It appears Secretary of Defense Donald Rumsfeld is about to be charged with war crimes in Germany. According to a Time Magazine report, several legal advocacy groups are going to file charges on Monday against Rumsfeld, CIA Director George Tenet, Attorney General Alberto Gonzales, and several generals. The charges are for war crimes on the basis that they had direct knowledge of or oversight of prisoner abuse at Abu Ghraib and Guantanamo.
The lawsuit is based on a similar suit from 2004, which was brought by the New York-based Center for Constitutional Rights and Germany's Republican Lawyers Association on behalf of five Iraqis allegedly mistreated by U.S. soldiers. The new suit has been expanded to include more plaintiffs, among them: Mohammed al-Qhatani, the "20th Hijacker" from the 9/11 attacks, and more far-left legal advocacy groups like the National Lawyers Guild and International Federation for Human Rights have signed on.
The suit will be filed under an unusual 2002 law, which claims German courts have universal extraterritorial jurisdiction in the case of war crimes and crimes against humanity. It also holds military commanders liable for actions committed by their subordinates. The original suit was dismissed by the German courts in 2005 and dismissed again on appeal, but the effort to bring charges was revived this week when Rumsfeld resigned, thereby losing some of the legal protections he had as a government official.
The reassertion of the suit is also motivated by a presumption that the U.S. justice system would not pursue charges, especially in light of the protections afforded officials under the new Military Commissions Act. Michael Ratner of the Center for Constitutional Rights commented: "The utter and complete failure of U.S. authorities to take any action to investigate high-level involvement in the torture program could not be clearer."
Secretary Rumsfeld is the primary target of the suit because he is alleged to have authorized specific interrogation techniques, including "the use of dogs, stripping, hooding, stressed positions, chaining to the floor, sexual humiliation and those types of activities," according to Ratner of the CCR.
Marjorie Cohn, President of the National Lawyers Guild observed:
Even though Rumsfeld didn't personally carry out the torture and mistreatment of prisoners, he authorized it. Under the doctrine of command responsibility, a commander can be liable for war crimes committed by his inferiors if he knew or should have known they would be committed and did nothing to stop or prevent them. The U.S. War Crimes Act provides for prosecution of a person who commits war crimes and prescribes life imprisonment, or even the death penalty if the victim dies.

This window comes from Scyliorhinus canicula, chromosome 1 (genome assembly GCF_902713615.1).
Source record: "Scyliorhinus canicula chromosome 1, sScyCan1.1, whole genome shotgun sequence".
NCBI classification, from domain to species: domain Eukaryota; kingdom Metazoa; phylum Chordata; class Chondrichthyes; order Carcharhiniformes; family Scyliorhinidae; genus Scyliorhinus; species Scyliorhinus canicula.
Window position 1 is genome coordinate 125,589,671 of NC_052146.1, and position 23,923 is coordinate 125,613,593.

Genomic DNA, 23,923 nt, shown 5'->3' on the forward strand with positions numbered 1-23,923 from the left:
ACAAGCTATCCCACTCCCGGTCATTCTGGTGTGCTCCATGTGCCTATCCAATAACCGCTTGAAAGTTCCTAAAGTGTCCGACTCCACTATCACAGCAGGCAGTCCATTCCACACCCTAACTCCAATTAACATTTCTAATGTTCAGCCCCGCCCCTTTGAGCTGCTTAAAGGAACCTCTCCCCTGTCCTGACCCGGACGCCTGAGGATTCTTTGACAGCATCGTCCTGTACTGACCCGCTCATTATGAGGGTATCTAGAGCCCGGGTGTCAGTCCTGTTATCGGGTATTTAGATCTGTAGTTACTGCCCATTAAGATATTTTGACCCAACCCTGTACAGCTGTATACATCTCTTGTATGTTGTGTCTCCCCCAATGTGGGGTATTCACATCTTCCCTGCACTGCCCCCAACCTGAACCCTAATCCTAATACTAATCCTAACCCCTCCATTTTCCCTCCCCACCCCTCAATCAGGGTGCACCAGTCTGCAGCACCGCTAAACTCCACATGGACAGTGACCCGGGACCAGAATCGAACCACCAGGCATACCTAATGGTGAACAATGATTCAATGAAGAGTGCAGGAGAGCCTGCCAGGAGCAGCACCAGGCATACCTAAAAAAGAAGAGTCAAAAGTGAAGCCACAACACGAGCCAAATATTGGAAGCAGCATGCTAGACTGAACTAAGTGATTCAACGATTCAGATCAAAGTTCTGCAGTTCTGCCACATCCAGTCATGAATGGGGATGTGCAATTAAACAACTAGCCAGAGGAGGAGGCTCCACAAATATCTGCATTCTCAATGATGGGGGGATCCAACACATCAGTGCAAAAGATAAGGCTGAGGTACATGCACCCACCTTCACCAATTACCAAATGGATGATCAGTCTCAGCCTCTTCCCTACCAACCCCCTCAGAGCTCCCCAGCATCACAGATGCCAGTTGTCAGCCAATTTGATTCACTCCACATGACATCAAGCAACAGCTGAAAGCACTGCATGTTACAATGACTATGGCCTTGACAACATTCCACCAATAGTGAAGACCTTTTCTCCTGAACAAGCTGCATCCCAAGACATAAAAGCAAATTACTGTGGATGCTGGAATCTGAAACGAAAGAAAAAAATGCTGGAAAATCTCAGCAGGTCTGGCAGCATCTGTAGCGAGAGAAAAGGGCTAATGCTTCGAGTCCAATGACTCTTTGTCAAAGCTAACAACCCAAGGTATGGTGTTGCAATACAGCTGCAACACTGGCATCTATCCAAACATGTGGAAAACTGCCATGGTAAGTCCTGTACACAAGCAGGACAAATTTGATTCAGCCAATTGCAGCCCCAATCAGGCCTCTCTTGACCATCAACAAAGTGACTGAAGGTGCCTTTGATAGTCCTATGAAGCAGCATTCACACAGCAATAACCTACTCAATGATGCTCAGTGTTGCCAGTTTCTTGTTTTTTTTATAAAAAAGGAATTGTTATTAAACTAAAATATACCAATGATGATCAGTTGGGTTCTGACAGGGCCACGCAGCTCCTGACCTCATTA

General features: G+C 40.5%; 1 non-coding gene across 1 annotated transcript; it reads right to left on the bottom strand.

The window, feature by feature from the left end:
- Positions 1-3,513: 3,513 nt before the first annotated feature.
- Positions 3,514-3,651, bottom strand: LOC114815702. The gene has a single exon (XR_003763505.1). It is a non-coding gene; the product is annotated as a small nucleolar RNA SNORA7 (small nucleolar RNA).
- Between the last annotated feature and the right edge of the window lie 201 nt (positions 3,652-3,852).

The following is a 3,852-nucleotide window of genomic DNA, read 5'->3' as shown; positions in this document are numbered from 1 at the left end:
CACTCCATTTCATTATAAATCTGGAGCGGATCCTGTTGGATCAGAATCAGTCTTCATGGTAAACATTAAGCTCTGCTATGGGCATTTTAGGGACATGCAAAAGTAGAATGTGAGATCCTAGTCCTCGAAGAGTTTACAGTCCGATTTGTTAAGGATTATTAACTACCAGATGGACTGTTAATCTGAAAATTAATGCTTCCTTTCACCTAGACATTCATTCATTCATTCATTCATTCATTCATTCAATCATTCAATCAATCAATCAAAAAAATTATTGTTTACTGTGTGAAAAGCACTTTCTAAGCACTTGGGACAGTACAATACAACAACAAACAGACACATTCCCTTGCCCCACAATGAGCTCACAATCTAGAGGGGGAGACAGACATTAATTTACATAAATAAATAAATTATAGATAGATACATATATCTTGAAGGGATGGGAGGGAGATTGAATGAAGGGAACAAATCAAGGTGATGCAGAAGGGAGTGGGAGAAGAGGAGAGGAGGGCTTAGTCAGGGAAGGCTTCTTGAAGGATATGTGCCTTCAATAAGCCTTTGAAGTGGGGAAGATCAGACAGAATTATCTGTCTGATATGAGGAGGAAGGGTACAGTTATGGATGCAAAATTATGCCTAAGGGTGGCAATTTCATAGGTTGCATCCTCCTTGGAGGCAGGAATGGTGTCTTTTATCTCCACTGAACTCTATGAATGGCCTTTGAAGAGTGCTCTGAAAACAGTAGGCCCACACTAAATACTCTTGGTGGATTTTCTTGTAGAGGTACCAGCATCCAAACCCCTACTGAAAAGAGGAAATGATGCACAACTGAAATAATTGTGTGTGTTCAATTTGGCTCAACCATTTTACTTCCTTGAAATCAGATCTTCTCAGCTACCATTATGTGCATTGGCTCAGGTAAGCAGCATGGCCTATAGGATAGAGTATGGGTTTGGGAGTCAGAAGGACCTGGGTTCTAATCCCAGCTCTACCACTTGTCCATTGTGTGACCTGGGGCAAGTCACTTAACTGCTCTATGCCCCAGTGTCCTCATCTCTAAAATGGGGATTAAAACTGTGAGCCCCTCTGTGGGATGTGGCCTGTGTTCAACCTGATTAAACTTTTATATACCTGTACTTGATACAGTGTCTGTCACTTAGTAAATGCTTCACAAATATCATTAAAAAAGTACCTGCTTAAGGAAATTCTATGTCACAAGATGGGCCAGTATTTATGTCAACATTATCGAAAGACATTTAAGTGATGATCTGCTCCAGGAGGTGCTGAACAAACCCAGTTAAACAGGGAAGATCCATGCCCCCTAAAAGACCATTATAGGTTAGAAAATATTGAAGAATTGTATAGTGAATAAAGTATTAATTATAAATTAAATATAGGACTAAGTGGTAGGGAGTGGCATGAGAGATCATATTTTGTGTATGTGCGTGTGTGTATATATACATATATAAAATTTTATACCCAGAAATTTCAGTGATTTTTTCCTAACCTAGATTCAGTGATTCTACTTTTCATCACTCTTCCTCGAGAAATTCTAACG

The Pentagon has called the lawsuit "frivolous," "absurd," and "politicized." The news of the charges is just starting to circulate, but the suit is already being cited as the first step in an expected circus of witch hunt-style investigations and trials involving the Bush administration.
Whether the suit will be successful is debatable. It may never actually get to court, but it's great publicity and great copy for the news media.
The first major problem it faces is the fact there's no reason to expect the German government to follow through on a case which is substantially identical to one it dismissed in 2005 and then dismissed again on appeal, especially with a new administration which is harder on terrorism and more pro-American.
Another problem is the Germany's 2002 war crimes law's extraordinarily broad claims of jurisdiction are not recognized by the United States or even by international courts, so the inability to actually punish the subjects of the suit may get it dismissed as a waste of time and resources.
Because of these problems, the decision to go forward with the case would be inherently political and only makes sense if the German government has a desire to make a political point and a willingness to antagonize the United States. Actual prosecution of the case seems improbable, but it's still an excellent way for these activist groups to draw attention to their cause.Powered by Sidelines